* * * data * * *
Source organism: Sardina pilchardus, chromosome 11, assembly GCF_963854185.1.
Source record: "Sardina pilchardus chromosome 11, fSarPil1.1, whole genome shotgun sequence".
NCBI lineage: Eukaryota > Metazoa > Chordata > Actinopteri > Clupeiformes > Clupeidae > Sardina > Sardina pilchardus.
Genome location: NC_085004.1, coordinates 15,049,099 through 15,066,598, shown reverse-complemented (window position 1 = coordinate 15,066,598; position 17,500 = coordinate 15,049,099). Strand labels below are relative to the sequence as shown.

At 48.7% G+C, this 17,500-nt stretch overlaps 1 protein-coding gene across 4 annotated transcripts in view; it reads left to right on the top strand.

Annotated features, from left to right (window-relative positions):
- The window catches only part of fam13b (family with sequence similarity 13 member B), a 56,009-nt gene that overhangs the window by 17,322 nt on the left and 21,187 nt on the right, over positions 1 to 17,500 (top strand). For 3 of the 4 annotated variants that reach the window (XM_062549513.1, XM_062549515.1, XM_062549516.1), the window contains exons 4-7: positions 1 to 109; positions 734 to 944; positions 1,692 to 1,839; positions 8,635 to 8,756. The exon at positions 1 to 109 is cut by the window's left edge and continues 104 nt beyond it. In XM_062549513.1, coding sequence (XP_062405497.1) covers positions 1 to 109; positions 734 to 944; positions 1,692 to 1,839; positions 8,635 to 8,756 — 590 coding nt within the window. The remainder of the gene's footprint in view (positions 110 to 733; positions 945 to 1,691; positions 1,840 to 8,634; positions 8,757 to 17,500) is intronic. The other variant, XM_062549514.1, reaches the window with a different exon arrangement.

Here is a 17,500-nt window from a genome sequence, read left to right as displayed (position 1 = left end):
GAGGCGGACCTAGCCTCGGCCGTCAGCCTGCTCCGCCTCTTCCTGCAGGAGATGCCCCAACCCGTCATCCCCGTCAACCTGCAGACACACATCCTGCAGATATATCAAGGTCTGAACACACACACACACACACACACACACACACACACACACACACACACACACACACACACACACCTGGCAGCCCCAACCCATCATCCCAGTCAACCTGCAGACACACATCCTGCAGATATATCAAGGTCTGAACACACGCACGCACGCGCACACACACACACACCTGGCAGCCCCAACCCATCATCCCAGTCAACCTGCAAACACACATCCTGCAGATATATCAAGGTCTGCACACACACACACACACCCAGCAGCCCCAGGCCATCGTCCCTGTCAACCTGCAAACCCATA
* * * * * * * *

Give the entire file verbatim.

Source organism: Sardina pilchardus, chromosome 11, assembly GCF_963854185.1.
Source record: "Sardina pilchardus chromosome 11, fSarPil1.1, whole genome shotgun sequence".
NCBI lineage: Eukaryota > Metazoa > Chordata > Actinopteri > Clupeiformes > Clupeidae > Sardina > Sardina pilchardus.
Genome location: NC_085004.1, coordinates 15,049,099 through 15,066,598, shown reverse-complemented (window position 1 = coordinate 15,066,598; position 17,500 = coordinate 15,049,099). Strand labels below are relative to the sequence as shown.

At 48.7% G+C, this 17,500-nt stretch overlaps 1 protein-coding gene across 4 annotated transcripts in view; it reads left to right on the top strand.

Annotated features, from left to right (window-relative positions):
- The window catches only part of fam13b (family with sequence similarity 13 member B), a 56,009-nt gene that overhangs the window by 17,322 nt on the left and 21,187 nt on the right, over positions 1 to 17,500 (top strand). For 3 of the 4 annotated variants that reach the window (XM_062549513.1, XM_062549515.1, XM_062549516.1), the window contains exons 4-7: positions 1 to 109; positions 734 to 944; positions 1,692 to 1,839; positions 8,635 to 8,756. The exon at positions 1 to 109 is cut by the window's left edge and continues 104 nt beyond it. In XM_062549513.1, coding sequence (XP_062405497.1) covers positions 1 to 109; positions 734 to 944; positions 1,692 to 1,839; positions 8,635 to 8,756 — 590 coding nt within the window. The remainder of the gene's footprint in view (positions 110 to 733; positions 945 to 1,691; positions 1,840 to 8,634; positions 8,757 to 17,500) is intronic. The other variant, XM_062549514.1, reaches the window with a different exon arrangement.

Here is a 17,500-nt window from a genome sequence, read left to right as displayed (position 1 = left end):
GAGGCGGACCTAGCCTCGGCCGTCAGCCTGCTCCGCCTCTTCCTGCAGGAGATGCCCCAACCCGTCATCCCCGTCAACCTGCAGACACACATCCTGCAGATATATCAAGGTCTGAACACACACACACACACACACACACACACACACACACACACACACACACACACACACACACACCTGGCAGCCCCAACCCATCATCCCAGTCAACCTGCAGACACACATCCTGCAGATATATCAAGGTCTGAACACACGCACGCACGCGCACACACACACACACCTGGCAGCCCCAACCCATCATCCCAGTCAACCTGCAAACACACATCCTGCAGATATATCAAGGTCTGCACACACACACACACACCCAGCAGCCCCAGGCCATCGTCCCTGTCAACCTGCAAACCCATA